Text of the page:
We have a pressing economic inequality problem right now. And we know how to address that. It’s just that making the politics happen is what the obstacle is. It’s a shame that there’s a shift away from directly the issue of inequality, to … questions like mobility and opportunity. Because I think those are much harder to pin down, they’re a much longer time frame, and they take us away from the direct kinds of issues that have an immediate impact.

In the State of the Union last year, the president said, “to grow our middle class, our citizens have to have access to the education and training that today’s jobs require.” This is something you hear a lot, from Democrats and from Republicans. How much of an answer is that to the mobility problem, or the inequality problem?

The focus on training, on education, on skills — those are things that are extremely helpful, and they’re very useful in the medium- and long-term … But that’s not the problem that we have right now.

The problem that we have right now is not that there are tons [of jobs] out there going vacant because we don’t have the workforce that can fill those jobs. We have the exact opposite problem. We have something on the order of three unemployed people for every vacancy that’s available. And we have a situation where even highly skilled workers are having trouble finding work … We have recent college graduates working for free as interns, and struggling to find a job that’s not something that they could’ve done with just a high school degree …

The [supposed] skills shortage problem … If there’s not enough workers who have particular skills, then employers start to bid, to get the workers that do have those skills. They steal them away from their competitors, and they bid the wages up. That’s not happening anywhere in the economy right now. So it makes me deeply skeptical that the problems that we face are related to skills. And it makes me deeply skeptical that we’re going to solve those problems in the short-term by increasing training and education – as much as I might favor doing those things.

Your “Where Have All the Good Jobs Gone” research – what does that suggest about the limits of education and productivity as ways for workers broadly to make it into the “middle class,” so to speak, or as solutions to these problems?

Workers today are a lot older than they were in the 1960s or the 1970s, and they are enormously better-educated than they were in the 1960s or 1970s. The fact that most workers are doing barely better, and some workers are doing worse than their counterparts from 40 or 50 years ago … suggest that the problem is that the way the economy converts people’s skills, people’s experience, people’s education and their training, into good jobs is what has deteriorated over this period. Not people’s underlying skills, or work experience, or education.

And I think it points to something completely different — and I think it’s absent from a lot of the discussion as [to] the reasons why we have economic inequality, and the reasons why we have these continuous problems with mobility and opportunity. And that has to do with bargaining power of workers. And you know, that I think is a piece that’s unfortunately missing from the president’s discussion of economic inequality, and it’s absent from his discussion of mobility and opportunity.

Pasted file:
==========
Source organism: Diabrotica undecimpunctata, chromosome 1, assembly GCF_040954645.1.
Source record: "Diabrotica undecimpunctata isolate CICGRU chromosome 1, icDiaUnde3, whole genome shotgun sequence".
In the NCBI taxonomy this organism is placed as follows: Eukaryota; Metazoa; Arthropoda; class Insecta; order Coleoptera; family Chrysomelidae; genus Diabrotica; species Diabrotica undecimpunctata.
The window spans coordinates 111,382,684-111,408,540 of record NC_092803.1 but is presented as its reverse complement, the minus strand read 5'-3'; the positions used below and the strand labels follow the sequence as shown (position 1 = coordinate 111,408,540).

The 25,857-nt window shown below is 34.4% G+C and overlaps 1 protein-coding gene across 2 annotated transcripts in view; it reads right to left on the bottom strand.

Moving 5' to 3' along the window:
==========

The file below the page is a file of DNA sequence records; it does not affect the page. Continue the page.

The way the economy has been restructured over the last three or four decades has removed the bargaining power of workers at the middle and the bottom. And it’s done that in a very systematic way.

The president’s rightly focused on the question of the minimum wage because I think it’s kind of a core example of where we’ve used public policy in a way to reduce the bargaining power of workers at the bottom. Because we’ve just allowed the minimum wage to fall far below its historic value, no matter how you measure it. … It’s definitely below where it was four or five decades ago, even though we’re much richer than we used to be. That’s a conscious or semi-conscious decision that we’ve made …

That’s just one example. Another is this big decline in unionization in the private sector that we’ve seen over the last four or five decades … We have a labor law that is completely unresponsive to workers’ desires to form a union in the private sector … That undermines the power very much of workers, in particular in the middle of the wage distribution …

We pretty regularly keep the unemployment rate too high, much higher than even economists, who are pretty conservative about these things, think is the level of full employment. And that goes directly to workers’ bargaining power … If you have a job and the unemployment rate is 10 percent, you are much less likely to go to your employer and ask for a pay increase, or improvement in benefits, or a better schedule, than if the unemployment rate is 4 percent …

We have this kind of systematic setup where the minimum wage is down, unions are down, the unemployment rate is too high.

It doesn’t stop there … Immigrant workers have almost no rights under our labor law … Because their position is so weak, it undermines the power of low-wage workers who were born here and have — barely — more rights … It creates a perfect set of circumstances for low-wage employers, because they can play immigrant workers against U.S.-born workers, in an environment where neither of them has very many rights. So businesses don’t have a big incentive to try and fix that situation …

We’ve had trade deals such as [the proposed Trans-Pacific Partnership], which we’re discussing right now, which are basically organized to increase the power, economic power of corporations, and to undermine the power of their workers and consumers.

You know, we privatized state and local government functions at quite an alarming rate … The main advantage that the private sector has over the public sector is not that they’re more efficient at organizing school buses. It’s that they pay their workers less and they don’t give them benefits …